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Germany > Working

Germany

A Guide To Employment Laws In Germany

Published Friday May 15, 2015 (01:22:16)

 

Employment laws serve to regulate relations between the employer and employees. In Germany, the law makes it compulsory for employees to have written contracts with their employer. The employee’s salary, benefits, starting date and other such conditions must be included in the contract. A different type of contract is the limited term employment contract, which is used when employment is limited to a specified shorter term, such as when the job is a project. Employers can enter into any of these contracts for up to two years without restrictions. Probationary periods can last up to 6 months and employees must receive at least two weeks’ notice before employment is terminated during this period.

Employment contract
The contract must contain the following;
● Names and addresses of both employee and employer
● Information regarding the start date of employment
● Fixed term of the employment
● Place of employment
● Nature of the work
● Salary
● Agreed working hours
● Duration of annual leave
● Period of notice for termination of work

Days of work
German employment law states that a working week should consist of five days, generally from Monday to Friday. In some cases, Saturdays may also be included. Public holidays are excluded. The law prohibits working on Sundays; if there is a need to work on a Sunday for any special reason, prior government approval is required.

The five-day workweek usually has an average of 35 to 40 working hours. The daily work time must not exceed eight hours. However, it is possible to work for up to ten hours on any day, provided the average daily time over a period of six months is restricted to eight hours.

Employees are entitled to vacation time of four weeks, but the more common practice is to have between 25 and 40 days a year. This however can depend on the type of company and also the seniority level of the employee.

The labor law provides for full salary up to a period of six weeks in case of illness. Some employers keep these payments going for up to 12 weeks. If an illness continues beyond this period, the employee’s health insurance coverage will become effective and he or she will continue to receive their gross salary from then onwards.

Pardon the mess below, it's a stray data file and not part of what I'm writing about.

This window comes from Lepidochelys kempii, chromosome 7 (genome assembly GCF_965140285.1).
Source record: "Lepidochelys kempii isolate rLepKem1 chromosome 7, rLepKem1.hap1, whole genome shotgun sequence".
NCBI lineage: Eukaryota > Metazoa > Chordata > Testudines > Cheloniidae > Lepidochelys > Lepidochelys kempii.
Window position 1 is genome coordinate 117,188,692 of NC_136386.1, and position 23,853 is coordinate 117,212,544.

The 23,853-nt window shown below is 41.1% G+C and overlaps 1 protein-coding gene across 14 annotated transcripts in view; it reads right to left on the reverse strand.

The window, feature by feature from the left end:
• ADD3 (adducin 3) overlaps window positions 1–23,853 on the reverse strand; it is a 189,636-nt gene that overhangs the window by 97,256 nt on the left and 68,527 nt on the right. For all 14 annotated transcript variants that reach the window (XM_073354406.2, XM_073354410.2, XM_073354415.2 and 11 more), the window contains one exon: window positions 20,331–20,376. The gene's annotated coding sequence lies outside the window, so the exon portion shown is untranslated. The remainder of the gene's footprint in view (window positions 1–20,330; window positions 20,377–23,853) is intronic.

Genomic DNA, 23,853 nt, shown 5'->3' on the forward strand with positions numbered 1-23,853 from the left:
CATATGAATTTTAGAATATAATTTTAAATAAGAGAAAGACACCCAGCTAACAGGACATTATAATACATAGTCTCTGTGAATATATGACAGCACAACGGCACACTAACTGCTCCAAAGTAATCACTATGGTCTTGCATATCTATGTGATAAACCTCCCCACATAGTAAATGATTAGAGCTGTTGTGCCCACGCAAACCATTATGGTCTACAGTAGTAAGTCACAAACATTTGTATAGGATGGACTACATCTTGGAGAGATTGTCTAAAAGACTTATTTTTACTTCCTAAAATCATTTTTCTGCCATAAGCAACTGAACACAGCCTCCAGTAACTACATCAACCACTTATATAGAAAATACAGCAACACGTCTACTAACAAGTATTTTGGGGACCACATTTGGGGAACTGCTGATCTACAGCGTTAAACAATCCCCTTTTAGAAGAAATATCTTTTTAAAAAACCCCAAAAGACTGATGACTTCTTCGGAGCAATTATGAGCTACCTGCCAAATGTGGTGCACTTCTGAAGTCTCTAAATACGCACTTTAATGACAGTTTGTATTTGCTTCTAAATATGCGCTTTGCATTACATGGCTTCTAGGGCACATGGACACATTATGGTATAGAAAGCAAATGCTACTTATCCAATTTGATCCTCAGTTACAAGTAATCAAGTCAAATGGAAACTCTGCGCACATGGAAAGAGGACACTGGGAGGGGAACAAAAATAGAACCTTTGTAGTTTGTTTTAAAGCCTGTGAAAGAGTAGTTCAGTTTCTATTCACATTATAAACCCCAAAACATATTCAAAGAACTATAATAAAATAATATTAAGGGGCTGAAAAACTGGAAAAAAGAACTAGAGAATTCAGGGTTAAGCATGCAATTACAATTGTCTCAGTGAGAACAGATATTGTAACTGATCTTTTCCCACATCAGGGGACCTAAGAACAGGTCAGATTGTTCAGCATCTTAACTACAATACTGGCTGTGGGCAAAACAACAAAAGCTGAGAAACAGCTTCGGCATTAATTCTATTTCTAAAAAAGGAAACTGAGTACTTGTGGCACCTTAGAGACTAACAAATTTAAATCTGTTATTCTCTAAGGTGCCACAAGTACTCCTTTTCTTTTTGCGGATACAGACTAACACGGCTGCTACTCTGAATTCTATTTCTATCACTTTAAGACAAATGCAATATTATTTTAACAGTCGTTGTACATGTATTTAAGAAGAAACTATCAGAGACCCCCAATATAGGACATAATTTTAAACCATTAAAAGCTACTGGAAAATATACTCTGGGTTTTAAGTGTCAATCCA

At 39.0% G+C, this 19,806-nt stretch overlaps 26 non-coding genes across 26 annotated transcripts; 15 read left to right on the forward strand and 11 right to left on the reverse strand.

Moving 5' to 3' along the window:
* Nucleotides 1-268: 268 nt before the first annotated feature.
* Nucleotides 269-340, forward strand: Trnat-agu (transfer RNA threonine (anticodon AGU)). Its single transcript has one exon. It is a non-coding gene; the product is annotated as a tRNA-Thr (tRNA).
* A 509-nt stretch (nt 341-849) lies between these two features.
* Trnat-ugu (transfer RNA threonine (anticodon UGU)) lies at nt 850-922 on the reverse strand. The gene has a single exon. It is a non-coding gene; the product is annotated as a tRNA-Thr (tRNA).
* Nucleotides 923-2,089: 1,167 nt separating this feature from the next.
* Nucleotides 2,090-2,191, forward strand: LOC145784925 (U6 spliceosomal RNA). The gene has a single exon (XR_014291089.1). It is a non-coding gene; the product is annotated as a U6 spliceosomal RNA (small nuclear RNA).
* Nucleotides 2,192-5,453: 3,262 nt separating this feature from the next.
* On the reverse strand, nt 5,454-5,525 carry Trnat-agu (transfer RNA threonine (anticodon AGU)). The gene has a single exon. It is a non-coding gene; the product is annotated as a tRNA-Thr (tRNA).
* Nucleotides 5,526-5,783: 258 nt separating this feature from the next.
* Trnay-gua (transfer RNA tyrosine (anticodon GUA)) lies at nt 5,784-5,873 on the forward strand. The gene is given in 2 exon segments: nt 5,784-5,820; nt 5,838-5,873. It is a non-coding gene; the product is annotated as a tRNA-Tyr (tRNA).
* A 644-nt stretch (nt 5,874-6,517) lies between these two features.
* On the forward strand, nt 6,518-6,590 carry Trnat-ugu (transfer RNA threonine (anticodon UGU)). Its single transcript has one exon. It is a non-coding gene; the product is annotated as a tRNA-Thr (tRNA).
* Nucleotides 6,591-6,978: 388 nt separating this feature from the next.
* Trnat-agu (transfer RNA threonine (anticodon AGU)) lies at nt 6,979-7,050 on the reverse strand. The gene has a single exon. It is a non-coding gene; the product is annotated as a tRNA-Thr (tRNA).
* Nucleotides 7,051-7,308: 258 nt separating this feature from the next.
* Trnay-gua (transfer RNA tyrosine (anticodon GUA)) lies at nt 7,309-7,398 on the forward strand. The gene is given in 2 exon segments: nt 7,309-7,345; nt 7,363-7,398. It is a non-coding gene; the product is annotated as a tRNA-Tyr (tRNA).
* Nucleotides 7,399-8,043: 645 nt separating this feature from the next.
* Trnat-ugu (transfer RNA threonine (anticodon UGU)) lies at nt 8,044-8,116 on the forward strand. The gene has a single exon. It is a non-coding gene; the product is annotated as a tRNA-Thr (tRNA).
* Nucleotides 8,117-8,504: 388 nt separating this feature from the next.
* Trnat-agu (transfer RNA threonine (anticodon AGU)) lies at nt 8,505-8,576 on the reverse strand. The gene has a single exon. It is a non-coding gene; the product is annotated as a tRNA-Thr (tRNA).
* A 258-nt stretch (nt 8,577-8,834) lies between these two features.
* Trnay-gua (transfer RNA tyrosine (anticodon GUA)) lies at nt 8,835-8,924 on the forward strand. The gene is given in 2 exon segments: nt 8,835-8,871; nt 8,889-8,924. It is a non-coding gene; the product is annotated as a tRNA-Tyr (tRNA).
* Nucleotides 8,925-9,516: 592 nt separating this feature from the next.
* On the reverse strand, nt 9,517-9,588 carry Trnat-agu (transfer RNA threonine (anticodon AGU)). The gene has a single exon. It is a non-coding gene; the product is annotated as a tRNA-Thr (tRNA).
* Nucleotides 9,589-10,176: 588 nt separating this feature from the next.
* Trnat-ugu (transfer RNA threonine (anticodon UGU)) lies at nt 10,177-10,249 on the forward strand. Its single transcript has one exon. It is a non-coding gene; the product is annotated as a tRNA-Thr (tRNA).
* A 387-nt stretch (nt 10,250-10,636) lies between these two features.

German employment law covers maternity leave. The leave cannot begin later than six weeks before the due date, and cannot end later than eight weeks after childbirth. Female employees cannot be fired during their pregnancy, or for four months after childbirth.

Both women and men are eligible for parental leave, but there is no pay during the three years allowed. It is permitted to work part-time during this time, for up to 30 hours a week. Employees cannot terminate employment during this period.

Germany’s social security system includes health insurance, home care and unemployment insurance. The employer and employee contribute to these payments, each paying around 50 percent. The premiums amount to approximately 22 percent of the gross salary.

Wages
There is no statutory minimum wage in Germany. But there are certain minimum wages specified for different positions and industries as per collective agreements. The contract of work will determine the amount of pay and this amount must not be less than the minimum wage stated by the relevant collective agreement.

Termination of employment
The rules regarding termination of employment are also specified under German employment law. Employees receive maximum protection in order to prevent unfair dismissal. Based on how long an employee has been working at a company, the employer is required to provide between four weeks’ and seven months’ notice of termination. The longer an employee has been employed at an organization, the longer the notice period that must be given by the employer. It is important to go through these terms in the employment contract, as the contract must be mutually agreed upon before signing.

The pensionable age is predicted to rise from 65 to 67 years.

German law makes a distinction between Ordinary Termination and Extraordinary Termination. The first is with notice and the expiration of the notice period will end the employment relationship. The second is termination without notice and ends the employment contract with immediate effect. Extraordinary Termination is used in instances where there has been serious misconduct.


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